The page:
Word has just been received that the railroad strike has been settled, on terms proposed by the President!
These measures may appear to you to be drastic. They are. I repeat that I recommend them only as temporary emergency expedients and only in cases where workers are striking against the Government.
I take this occasion again to request early action by the Congress to continue its price control and stabilization laws in an effective form. The stoppage of work in many industries has brought about a decline of production which has caused great pressure upon price levels. We must protect the workers whom we ask to remain on their jobs, as well as the millions of workers who have remained on their jobs and the many millions of other American citizens, against the extraordinary inflation which may come upon us. Delay by the Congress is daily increasing these pressures and I urge immediate action.
I have said that I am most anxious--as I am sure the majority of the Members of the Congress are--to do nothing which would injure labor or the cause of labor.
I believe that the time has come to adopt a comprehensive labor policy which will tend to reduce the number of stoppages of work and other acts which injure labor, capital, and the whole population.
The general right of workers to strike against private employers must be preserved. I am sure, however, that adequate study and consideration can produce permanent long-range legislation which will reduce the number of occasions where that ultimate remedy has to be adopted. The whole subject of labor relations should be studied afresh.
I recommend the immediate creation by the Congress of a joint committee to make that study. That committee should study the whole problem and, within a period of 6 months bring in recommendations for appropriate legislation which would be fair to labor and to industry and to the public at large.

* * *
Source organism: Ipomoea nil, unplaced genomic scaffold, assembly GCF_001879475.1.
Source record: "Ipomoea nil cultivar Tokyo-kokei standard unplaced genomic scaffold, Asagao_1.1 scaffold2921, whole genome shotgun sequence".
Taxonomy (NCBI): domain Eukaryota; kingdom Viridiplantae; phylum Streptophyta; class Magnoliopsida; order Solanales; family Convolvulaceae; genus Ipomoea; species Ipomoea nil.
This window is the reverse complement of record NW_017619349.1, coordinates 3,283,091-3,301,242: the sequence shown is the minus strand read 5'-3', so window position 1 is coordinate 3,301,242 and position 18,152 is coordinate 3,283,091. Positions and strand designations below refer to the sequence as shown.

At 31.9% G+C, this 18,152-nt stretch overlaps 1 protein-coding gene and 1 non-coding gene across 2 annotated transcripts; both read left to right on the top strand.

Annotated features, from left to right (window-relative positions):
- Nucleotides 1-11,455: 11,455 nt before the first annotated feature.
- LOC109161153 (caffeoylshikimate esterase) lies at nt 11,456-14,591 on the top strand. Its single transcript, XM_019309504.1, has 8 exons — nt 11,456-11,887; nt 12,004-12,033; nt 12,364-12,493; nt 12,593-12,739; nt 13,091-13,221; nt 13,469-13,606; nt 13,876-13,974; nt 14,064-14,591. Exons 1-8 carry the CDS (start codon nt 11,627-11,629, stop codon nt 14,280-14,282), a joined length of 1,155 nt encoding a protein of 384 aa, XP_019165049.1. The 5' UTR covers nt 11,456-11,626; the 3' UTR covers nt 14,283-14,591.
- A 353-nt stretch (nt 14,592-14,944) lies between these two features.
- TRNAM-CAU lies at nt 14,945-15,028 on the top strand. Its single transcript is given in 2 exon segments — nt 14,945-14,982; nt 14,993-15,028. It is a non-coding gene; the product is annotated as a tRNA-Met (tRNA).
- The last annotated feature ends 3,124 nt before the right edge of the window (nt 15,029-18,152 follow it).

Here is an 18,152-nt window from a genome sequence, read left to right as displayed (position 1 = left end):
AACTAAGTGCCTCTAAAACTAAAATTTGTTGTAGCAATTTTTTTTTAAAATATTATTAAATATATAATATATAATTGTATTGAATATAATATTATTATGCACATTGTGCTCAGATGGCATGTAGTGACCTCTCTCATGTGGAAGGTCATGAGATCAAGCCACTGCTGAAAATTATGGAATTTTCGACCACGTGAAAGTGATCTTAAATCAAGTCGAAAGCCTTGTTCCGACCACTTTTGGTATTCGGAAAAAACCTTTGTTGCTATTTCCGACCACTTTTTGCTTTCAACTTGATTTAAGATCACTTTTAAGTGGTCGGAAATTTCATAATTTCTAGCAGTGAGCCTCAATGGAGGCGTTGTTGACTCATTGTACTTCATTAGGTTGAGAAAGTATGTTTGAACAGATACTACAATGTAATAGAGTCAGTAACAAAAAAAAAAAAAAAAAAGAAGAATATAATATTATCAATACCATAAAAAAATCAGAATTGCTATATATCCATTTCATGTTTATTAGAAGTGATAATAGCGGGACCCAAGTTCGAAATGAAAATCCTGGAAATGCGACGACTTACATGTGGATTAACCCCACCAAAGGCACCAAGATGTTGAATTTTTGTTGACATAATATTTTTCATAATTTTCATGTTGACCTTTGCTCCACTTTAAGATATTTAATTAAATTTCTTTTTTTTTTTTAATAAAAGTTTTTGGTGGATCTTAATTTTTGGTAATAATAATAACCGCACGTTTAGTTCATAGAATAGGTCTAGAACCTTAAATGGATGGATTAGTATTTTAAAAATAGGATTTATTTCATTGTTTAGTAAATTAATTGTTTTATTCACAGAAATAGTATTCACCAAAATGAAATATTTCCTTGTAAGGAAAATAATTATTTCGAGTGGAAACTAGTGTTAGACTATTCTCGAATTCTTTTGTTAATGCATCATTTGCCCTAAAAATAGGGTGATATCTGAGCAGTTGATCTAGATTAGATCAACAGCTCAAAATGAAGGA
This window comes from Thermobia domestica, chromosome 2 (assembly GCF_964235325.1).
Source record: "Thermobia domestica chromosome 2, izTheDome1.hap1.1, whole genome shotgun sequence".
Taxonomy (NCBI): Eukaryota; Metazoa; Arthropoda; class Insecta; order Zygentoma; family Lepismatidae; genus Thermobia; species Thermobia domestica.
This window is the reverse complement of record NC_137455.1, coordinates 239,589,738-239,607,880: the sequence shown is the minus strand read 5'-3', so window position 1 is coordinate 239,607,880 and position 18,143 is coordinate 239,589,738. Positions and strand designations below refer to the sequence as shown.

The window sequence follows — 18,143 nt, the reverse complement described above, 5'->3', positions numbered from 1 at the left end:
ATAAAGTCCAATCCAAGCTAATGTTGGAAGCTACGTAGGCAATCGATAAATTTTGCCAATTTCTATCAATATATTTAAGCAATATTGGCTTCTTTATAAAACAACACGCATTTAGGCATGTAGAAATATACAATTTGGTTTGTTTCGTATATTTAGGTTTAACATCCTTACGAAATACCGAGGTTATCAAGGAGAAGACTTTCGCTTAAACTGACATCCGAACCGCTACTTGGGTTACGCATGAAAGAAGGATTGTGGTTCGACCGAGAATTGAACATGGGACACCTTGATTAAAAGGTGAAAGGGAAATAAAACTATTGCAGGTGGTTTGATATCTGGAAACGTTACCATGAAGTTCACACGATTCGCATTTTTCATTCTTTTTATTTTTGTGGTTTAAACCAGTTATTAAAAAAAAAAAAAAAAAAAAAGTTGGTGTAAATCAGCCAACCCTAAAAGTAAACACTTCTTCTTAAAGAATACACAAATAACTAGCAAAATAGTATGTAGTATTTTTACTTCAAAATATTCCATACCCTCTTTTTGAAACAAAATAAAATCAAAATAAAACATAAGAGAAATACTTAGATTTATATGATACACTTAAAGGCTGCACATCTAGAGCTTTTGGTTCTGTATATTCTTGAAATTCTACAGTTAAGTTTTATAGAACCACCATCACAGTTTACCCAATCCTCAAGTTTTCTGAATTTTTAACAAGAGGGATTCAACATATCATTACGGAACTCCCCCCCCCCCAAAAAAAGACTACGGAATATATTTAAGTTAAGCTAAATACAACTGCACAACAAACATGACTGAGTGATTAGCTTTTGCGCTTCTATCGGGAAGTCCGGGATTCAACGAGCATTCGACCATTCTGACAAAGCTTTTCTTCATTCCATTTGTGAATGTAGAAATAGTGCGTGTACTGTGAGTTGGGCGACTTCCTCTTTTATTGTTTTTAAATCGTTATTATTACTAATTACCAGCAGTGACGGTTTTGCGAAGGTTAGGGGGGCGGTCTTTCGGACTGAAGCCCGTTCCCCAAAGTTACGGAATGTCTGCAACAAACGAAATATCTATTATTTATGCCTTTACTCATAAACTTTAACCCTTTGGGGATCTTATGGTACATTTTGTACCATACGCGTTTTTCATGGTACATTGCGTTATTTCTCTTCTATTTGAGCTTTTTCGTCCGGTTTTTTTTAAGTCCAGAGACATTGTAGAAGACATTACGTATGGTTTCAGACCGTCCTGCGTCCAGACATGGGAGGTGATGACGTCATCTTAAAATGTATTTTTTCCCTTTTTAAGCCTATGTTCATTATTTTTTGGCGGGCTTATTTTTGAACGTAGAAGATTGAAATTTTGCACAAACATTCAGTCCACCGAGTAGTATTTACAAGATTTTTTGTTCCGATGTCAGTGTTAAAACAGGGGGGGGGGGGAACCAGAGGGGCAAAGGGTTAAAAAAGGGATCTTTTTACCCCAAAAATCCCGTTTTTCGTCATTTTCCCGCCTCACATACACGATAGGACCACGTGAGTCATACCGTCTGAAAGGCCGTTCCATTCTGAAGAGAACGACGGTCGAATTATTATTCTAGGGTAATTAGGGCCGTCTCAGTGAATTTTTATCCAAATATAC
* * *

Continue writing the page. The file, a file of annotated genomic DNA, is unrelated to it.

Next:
I make these recommendations for temporary and long-range legislation with the same emphasis on each. They should both be part of one program designed to maintain our American system of private enterprise with fairness and justice to all the American citizens who contribute to it.
I thank you.
Note: The President spoke shortly after 4 pm. The address was carried on a nationwide radio broadcast.
S. 2255 and H.R. 6578, bills "to provide on a temporary basis during the present period of emergency for the prompt settlement of industrial disputes vitally affecting the national economy in the transition from war to peace," were introduced and referred to committee.
Harry S. Truman, Special Message to the Congress Urging Legislation for Industrial Peace Online by Gerhard Peters and John T. Woolley, The American Presidency Project https://www.presidency.ucsb.edu/node/231712